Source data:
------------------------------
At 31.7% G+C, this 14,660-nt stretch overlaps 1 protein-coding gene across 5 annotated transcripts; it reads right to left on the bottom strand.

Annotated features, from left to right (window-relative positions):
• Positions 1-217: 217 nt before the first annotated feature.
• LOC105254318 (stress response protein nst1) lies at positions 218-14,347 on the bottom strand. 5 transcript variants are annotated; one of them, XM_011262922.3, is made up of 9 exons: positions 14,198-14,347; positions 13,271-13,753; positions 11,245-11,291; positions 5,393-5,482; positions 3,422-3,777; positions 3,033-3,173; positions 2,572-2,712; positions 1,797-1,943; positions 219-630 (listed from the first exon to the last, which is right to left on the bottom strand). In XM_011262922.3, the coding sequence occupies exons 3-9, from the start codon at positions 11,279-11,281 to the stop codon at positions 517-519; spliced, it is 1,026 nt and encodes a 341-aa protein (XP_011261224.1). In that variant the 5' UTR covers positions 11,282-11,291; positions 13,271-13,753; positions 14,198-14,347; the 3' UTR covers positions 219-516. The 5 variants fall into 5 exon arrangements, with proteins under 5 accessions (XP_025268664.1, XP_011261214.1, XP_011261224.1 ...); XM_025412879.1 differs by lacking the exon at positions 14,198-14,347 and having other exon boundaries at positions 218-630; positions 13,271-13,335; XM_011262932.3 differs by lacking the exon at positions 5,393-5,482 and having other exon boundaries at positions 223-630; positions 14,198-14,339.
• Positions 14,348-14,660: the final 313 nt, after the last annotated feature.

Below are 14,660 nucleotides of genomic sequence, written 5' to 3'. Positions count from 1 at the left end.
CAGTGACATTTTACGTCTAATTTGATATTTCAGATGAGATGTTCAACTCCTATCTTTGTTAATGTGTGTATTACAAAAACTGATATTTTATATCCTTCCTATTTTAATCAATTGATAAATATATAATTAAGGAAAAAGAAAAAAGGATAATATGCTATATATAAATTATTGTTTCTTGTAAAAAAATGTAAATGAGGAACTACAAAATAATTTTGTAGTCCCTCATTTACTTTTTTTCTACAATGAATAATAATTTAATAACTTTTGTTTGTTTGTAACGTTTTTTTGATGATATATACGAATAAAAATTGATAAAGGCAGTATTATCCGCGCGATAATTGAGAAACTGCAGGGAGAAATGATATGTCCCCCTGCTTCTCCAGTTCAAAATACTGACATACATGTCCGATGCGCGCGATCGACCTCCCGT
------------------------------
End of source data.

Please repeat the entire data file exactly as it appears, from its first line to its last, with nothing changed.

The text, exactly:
At 31.7% G+C, this 14,660-nt stretch overlaps 1 protein-coding gene across 5 annotated transcripts; it reads right to left on the bottom strand.

Annotated features, from left to right (window-relative positions):
• Positions 1-217: 217 nt before the first annotated feature.
• LOC105254318 (stress response protein nst1) lies at positions 218-14,347 on the bottom strand. 5 transcript variants are annotated; one of them, XM_011262922.3, is made up of 9 exons: positions 14,198-14,347; positions 13,271-13,753; positions 11,245-11,291; positions 5,393-5,482; positions 3,422-3,777; positions 3,033-3,173; positions 2,572-2,712; positions 1,797-1,943; positions 219-630 (listed from the first exon to the last, which is right to left on the bottom strand). In XM_011262922.3, the coding sequence occupies exons 3-9, from the start codon at positions 11,279-11,281 to the stop codon at positions 517-519; spliced, it is 1,026 nt and encodes a 341-aa protein (XP_011261224.1). In that variant the 5' UTR covers positions 11,282-11,291; positions 13,271-13,753; positions 14,198-14,347; the 3' UTR covers positions 219-516. The 5 variants fall into 5 exon arrangements, with proteins under 5 accessions (XP_025268664.1, XP_011261214.1, XP_011261224.1 ...); XM_025412879.1 differs by lacking the exon at positions 14,198-14,347 and having other exon boundaries at positions 218-630; positions 13,271-13,335; XM_011262932.3 differs by lacking the exon at positions 5,393-5,482 and having other exon boundaries at positions 223-630; positions 14,198-14,339.
• Positions 14,348-14,660: the final 313 nt, after the last annotated feature.

Below are 14,660 nucleotides of genomic sequence, written 5' to 3'. Positions count from 1 at the left end.
CAGTGACATTTTACGTCTAATTTGATATTTCAGATGAGATGTTCAACTCCTATCTTTGTTAATGTGTGTATTACAAAAACTGATATTTTATATCCTTCCTATTTTAATCAATTGATAAATATATAATTAAGGAAAAAGAAAAAAGGATAATATGCTATATATAAATTATTGTTTCTTGTAAAAAAATGTAAATGAGGAACTACAAAATAATTTTGTAGTCCCTCATTTACTTTTTTTCTACAATGAATAATAATTTAATAACTTTTGTTTGTTTGTAACGTTTTTTTGATGATATATACGAATAAAAATTGATAAAGGCAGTATTATCCGCGCGATAATTGAGAAACTGCAGGGAGAAATGATATGTCCCCCTGCTTCTCCAGTTCAAAATACTGACATACATGTCCGATGCGCGCGATCGACCTCCCGT